After rave reviews and enthusiastic audiences at New York's Film Forum and a move over to The Screening Room, Jennifer Dworkin's critically acclaimed documentary Love Diane will began its national theatrical release May 16, starting in Boston's Coolidge Corner Theatre and Facets Cinematheque in Chicago.
The film portrays the remarkable story of a family reunited after being torn apart for six years. At its heart lies the highly charged relationship between a mother and daughter desperate for love and forgiveness, as they struggle against the bureaucracies of the foster care and child welfare systems. Ultimately uplifting, Love & Diane is a real life triumph of the spirit and a profound moving portrait of a family surviving in spite of insurmountable odds.
"Love & Diane is a truly extraordinary film," said Debra Zimmerman, executive director of Women Make Movies, "We are absolutely thrilled at the success it had in New York in bringing together diverse audiences. It demonstrates the interest in provocative cinema that sheds light on issues that demand our attention but are rarely explored with such poignancy and respect."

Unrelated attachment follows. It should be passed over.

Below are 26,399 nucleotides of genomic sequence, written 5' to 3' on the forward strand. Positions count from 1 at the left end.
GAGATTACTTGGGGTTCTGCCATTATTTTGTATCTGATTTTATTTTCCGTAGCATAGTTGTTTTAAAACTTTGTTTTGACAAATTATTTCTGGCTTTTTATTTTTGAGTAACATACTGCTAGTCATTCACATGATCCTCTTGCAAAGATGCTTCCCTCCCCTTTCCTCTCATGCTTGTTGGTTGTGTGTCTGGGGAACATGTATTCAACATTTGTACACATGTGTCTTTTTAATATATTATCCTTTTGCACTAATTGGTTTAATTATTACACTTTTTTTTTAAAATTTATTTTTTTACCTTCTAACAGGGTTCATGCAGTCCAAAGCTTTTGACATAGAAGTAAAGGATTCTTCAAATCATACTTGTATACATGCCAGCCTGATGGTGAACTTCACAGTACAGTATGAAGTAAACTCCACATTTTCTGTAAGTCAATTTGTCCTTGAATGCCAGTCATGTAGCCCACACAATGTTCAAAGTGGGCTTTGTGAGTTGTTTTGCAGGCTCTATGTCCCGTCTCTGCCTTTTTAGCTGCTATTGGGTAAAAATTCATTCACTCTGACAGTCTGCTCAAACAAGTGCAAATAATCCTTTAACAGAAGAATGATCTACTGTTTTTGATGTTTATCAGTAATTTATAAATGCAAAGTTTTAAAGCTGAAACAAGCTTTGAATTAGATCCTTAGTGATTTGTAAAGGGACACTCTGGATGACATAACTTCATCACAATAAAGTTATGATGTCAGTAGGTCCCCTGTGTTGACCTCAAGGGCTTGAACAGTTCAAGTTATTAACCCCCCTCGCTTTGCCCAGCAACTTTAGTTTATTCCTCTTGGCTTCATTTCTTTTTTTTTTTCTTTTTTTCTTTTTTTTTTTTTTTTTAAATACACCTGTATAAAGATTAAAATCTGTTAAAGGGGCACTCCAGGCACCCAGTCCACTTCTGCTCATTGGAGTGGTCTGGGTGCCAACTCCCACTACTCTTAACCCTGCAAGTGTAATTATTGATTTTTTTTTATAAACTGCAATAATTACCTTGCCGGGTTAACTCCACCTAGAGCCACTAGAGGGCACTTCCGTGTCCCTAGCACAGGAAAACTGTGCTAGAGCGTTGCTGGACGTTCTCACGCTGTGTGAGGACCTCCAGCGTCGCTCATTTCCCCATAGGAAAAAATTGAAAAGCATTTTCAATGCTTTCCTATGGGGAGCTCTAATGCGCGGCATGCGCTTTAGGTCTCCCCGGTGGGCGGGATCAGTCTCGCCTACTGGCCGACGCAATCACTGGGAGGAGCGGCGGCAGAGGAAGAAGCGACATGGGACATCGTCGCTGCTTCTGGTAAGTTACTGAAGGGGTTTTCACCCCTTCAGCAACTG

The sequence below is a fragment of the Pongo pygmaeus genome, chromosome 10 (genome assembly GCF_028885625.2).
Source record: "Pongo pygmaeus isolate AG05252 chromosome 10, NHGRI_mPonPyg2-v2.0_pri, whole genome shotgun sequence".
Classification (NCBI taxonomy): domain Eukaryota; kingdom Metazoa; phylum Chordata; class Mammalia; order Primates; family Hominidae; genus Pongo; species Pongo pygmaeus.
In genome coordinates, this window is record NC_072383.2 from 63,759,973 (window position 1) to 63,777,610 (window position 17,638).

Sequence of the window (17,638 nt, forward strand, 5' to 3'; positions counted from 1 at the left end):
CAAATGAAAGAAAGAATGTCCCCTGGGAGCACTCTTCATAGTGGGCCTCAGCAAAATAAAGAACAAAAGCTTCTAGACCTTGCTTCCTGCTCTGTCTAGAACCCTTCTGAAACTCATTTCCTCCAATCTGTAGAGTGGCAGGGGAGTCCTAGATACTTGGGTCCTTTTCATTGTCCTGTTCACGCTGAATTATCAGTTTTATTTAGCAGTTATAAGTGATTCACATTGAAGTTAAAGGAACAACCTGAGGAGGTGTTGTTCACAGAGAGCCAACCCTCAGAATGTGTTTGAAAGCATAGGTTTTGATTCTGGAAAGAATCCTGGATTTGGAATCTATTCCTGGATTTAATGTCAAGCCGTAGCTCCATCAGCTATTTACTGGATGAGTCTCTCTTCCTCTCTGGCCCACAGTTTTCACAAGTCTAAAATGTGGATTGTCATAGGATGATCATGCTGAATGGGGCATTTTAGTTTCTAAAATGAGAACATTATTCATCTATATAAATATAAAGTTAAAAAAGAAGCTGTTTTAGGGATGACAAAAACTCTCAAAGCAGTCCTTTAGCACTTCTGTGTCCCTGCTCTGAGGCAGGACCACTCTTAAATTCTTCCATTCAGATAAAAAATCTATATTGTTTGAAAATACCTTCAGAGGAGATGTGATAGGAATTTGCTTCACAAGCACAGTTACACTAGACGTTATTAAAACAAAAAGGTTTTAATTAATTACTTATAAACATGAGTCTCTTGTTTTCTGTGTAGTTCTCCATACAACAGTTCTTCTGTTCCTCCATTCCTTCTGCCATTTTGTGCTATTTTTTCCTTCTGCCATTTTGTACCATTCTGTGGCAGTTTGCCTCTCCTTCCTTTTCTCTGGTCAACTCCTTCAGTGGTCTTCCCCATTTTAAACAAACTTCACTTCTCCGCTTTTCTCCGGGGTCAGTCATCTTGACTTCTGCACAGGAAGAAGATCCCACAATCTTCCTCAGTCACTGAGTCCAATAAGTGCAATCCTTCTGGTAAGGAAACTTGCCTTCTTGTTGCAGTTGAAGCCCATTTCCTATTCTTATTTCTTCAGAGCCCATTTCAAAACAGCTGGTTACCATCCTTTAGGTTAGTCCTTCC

Women Make Movies hopes to follow up on the success of Love & Diane this summer with another stint at Film Forum-Yulie Gerstel Cohen's My Terrorist, which opened June 25.
FESTIVALS WRAP UP
Elizabeth Chai Vasarhelyi and Hugo Berkeley's A Normal Life won the top documentary award at the 2nd annual Tribeca Film Festival. Moslem Mansouri's Trial (Mohakeme) won the jury award in the Documentary > 2 competition, for a film by an estabilished doc filmmaker. Kevin Spacey presented the Budweiser/TriggerStreet.com Audience Award in the documentary category to David Berger, Holly Maxson and Kate Hirson's Keeping Time: The Life, Music and Photographs of Milt Hilton. Honorable mentions in the documentary competition went to Laura Gabbert's Sunset Story and Francesco Comencino's Carlo Giuliani, A Boy. In the Documentary > 2 section, an honorable mention was awarded to Nick Broomfield's Aileen: Life and Death of a Serial Killer. Mohamed Zran won the emerging documentary filmmaker award for Song of the Millenium (Le Chant du Millenarie). The award was sponsored by American Express, and includes a cash prize of $25,000 and the services of a PMK/HBH publicist for six months. In the short film categories, Harvey Wang's Milton Rogovin: The Forgotten Ones won the best doc prize. A special citation went to Richard Linklater for Live From Shiva's Dance Floor.